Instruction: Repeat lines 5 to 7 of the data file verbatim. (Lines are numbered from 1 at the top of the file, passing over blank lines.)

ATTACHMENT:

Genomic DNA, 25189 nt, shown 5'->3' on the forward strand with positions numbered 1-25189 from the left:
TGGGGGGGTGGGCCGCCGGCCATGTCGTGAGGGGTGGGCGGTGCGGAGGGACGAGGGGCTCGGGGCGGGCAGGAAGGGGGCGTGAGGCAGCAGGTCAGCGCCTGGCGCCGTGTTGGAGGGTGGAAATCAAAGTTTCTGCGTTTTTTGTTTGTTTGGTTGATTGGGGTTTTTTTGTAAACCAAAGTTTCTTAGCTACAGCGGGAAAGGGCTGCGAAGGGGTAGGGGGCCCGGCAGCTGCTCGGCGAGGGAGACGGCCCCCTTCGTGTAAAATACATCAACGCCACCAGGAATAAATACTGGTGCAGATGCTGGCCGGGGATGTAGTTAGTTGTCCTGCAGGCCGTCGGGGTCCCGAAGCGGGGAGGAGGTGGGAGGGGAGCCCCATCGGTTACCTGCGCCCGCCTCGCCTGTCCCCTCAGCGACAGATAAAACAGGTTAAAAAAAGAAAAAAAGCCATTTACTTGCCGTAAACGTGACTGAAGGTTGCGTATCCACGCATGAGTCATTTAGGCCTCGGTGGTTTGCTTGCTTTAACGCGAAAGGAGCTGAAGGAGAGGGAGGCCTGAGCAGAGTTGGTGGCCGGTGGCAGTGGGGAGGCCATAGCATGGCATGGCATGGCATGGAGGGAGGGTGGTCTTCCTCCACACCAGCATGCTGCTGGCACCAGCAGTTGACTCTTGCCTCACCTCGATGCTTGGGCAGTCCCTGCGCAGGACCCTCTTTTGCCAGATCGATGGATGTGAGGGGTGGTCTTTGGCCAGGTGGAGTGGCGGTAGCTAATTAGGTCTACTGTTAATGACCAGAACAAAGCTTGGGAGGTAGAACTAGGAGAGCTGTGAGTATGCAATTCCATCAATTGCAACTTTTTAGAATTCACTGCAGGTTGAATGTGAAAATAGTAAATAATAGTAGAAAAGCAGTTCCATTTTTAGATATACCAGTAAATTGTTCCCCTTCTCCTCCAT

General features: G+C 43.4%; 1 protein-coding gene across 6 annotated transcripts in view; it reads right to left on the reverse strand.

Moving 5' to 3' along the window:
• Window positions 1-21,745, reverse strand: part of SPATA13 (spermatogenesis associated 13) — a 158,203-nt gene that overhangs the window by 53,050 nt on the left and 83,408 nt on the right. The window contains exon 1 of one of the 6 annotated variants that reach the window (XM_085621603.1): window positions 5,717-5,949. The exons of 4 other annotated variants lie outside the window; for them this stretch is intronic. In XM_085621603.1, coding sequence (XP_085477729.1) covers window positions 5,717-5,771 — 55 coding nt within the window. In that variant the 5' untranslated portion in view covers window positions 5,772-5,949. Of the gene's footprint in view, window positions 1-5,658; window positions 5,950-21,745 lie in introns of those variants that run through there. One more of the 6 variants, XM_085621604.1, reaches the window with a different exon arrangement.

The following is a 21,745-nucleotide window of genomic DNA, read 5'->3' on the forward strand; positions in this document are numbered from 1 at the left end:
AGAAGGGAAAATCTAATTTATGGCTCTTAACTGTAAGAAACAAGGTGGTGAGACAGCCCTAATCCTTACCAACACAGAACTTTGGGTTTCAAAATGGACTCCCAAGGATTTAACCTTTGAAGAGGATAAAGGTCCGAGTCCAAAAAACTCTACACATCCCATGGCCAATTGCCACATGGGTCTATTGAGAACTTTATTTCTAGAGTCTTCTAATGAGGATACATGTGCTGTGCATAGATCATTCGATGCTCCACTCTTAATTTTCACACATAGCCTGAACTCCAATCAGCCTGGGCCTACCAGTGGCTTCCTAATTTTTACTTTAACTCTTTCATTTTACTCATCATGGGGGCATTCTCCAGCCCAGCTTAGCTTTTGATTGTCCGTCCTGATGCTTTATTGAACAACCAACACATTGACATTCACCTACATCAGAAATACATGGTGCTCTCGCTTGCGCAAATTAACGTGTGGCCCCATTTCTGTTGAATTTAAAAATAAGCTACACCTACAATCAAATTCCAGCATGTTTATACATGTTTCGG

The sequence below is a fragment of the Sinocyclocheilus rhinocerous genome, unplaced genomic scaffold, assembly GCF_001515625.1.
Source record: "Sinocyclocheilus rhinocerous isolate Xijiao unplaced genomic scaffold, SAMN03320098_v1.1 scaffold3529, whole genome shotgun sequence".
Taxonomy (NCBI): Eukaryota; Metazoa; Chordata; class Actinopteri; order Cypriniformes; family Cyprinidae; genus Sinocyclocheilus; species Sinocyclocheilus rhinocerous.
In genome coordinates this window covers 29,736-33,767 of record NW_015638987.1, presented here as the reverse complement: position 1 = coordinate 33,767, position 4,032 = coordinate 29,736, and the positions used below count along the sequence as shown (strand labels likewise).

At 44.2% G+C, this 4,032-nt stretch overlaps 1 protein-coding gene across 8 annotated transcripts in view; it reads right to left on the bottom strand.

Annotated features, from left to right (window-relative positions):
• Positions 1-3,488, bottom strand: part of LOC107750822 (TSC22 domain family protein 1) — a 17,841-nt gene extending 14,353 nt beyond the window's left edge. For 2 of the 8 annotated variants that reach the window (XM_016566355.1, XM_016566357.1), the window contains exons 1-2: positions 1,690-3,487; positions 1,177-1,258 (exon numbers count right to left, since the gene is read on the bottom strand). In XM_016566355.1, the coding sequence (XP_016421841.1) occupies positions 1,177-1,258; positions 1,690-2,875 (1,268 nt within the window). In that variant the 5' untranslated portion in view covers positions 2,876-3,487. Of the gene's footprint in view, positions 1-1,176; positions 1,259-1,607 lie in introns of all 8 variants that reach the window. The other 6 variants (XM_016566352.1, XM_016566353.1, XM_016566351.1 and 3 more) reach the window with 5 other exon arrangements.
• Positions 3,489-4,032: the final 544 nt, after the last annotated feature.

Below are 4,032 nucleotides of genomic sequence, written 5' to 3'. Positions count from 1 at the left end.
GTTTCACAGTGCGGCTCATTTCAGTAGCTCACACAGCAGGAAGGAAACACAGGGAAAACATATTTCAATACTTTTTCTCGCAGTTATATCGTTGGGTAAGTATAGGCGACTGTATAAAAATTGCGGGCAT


• Window positions 1-21,745, reverse strand: part of SPATA13 (spermatogenesis associated 13) — a 158,203-nt gene that overhangs the window by 53,050 nt on the left and 83,408 nt on the right. The window contains exon 1 of one of the 6 annotated variants that reach the window (XM_085621603.1): window positions 5,717-5,949. The exons of 4 other annotated variants lie outside the window; for them this stretch is intronic. In XM_085621603.1, coding sequence (XP_085477729.1) covers window positions 5,717-5,771 — 55 coding nt within the window. In that variant the 5' untranslated portion in view covers window positions 5,772-5,949. Of the gene's footprint in view, window positions 1-5,658; window positions 5,950-21,745 lie in introns of those variants that run through there. One more of the 6 variants, XM_085621604.1, reaches the window with a different exon arrangement.

The following is a 21,745-nucleotide window of genomic DNA, read 5'->3' on the forward strand; positions in this document are numbered from 1 at the left end:
AGAAGGGAAAATCTAATTTATGGCTCTTAACTGTAAGAAACAAGGTGGTGAGACAGCCCTAATCCTTACCAACACAGAACTTTGGGTTTCAAAATGGACTCCCAAGGATTTAACCTTTGAAGAGGATAAAGGTCCGAGTCCAAAAAACTCTACACATCCCATGGCCAATTGCCACATGGGTCTATTGAGAACTTTATTTCTAGAGTCTTCTAATGAGGATACATGTGCTGTGCATAGATCATTCGATGCTCCACTCTTAATTTTCACACATAGCCTGAACTCCAATCAGCCTGGGCCTACCAGTGGCTTCCTAATTTTTACTTTAACTCTTTCATTTTACTCATCATGGGGGCATTCTCCAGCCCAGCTTAGCTTTTGATTGTCCGTCCTGATGCTTTATTGAACAACCAACACATTGACATTCACCTACATCAGAAATACATGGTGCTCTCGCTTGCGCAAATTAACGTGTGGCCCCATTTCTGTTGAATTTAAAAATAAGCTACACCTACAATCAAATTCCAGCATGTTTATACATGTTTCGG